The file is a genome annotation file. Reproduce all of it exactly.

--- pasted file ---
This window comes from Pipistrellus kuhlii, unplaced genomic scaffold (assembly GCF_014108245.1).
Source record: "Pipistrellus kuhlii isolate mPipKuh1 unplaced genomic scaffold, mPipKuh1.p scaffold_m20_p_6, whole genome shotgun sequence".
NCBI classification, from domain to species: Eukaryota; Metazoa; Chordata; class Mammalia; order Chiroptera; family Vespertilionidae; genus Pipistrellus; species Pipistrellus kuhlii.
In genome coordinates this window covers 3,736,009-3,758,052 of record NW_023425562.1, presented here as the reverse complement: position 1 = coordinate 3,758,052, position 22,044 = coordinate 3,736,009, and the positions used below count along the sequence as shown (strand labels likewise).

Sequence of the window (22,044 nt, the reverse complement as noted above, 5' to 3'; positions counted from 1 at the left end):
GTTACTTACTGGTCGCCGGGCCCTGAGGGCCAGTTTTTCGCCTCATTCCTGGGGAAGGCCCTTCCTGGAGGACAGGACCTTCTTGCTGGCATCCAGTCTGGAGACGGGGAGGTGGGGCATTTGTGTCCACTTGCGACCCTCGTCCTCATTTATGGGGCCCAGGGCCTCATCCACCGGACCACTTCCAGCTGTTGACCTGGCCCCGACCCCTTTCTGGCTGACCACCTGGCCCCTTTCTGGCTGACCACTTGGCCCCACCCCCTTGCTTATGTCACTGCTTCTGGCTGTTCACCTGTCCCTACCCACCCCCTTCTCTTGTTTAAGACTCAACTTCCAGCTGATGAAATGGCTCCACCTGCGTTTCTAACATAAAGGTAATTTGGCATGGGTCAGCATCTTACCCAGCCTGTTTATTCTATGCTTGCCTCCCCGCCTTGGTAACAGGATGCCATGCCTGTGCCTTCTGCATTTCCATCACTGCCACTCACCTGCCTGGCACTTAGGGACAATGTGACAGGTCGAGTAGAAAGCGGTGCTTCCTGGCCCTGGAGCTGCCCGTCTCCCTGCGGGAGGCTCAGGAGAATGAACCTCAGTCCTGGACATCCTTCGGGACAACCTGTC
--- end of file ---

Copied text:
This window comes from Pipistrellus kuhlii, unplaced genomic scaffold (assembly GCF_014108245.1).
Source record: "Pipistrellus kuhlii isolate mPipKuh1 unplaced genomic scaffold, mPipKuh1.p scaffold_m20_p_6, whole genome shotgun sequence".
NCBI classification, from domain to species: Eukaryota; Metazoa; Chordata; class Mammalia; order Chiroptera; family Vespertilionidae; genus Pipistrellus; species Pipistrellus kuhlii.
In genome coordinates this window covers 3,736,009-3,758,052 of record NW_023425562.1, presented here as the reverse complement: position 1 = coordinate 3,758,052, position 22,044 = coordinate 3,736,009, and the positions used below count along the sequence as shown (strand labels likewise).

Sequence of the window (22,044 nt, the reverse complement as noted above, 5' to 3'; positions counted from 1 at the left end):
GTTACTTACTGGTCGCCGGGCCCTGAGGGCCAGTTTTTCGCCTCATTCCTGGGGAAGGCCCTTCCTGGAGGACAGGACCTTCTTGCTGGCATCCAGTCTGGAGACGGGGAGGTGGGGCATTTGTGTCCACTTGCGACCCTCGTCCTCATTTATGGGGCCCAGGGCCTCATCCACCGGACCACTTCCAGCTGTTGACCTGGCCCCGACCCCTTTCTGGCTGACCACCTGGCCCCTTTCTGGCTGACCACTTGGCCCCACCCCCTTGCTTATGTCACTGCTTCTGGCTGTTCACCTGTCCCTACCCACCCCCTTCTCTTGTTTAAGACTCAACTTCCAGCTGATGAAATGGCTCCACCTGCGTTTCTAACATAAAGGTAATTTGGCATGGGTCAGCATCTTACCCAGCCTGTTTATTCTATGCTTGCCTCCCCGCCTTGGTAACAGGATGCCATGCCTGTGCCTTCTGCATTTCCATCACTGCCACTCACCTGCCTGGCACTTAGGGACAATGTGACAGGTCGAGTAGAAAGCGGTGCTTCCTGGCCCTGGAGCTGCCCGTCTCCCTGCGGGAGGCTCAGGAGAATGAACCTCAGTCCTGGACATCCTTCGGGACAACCTGTC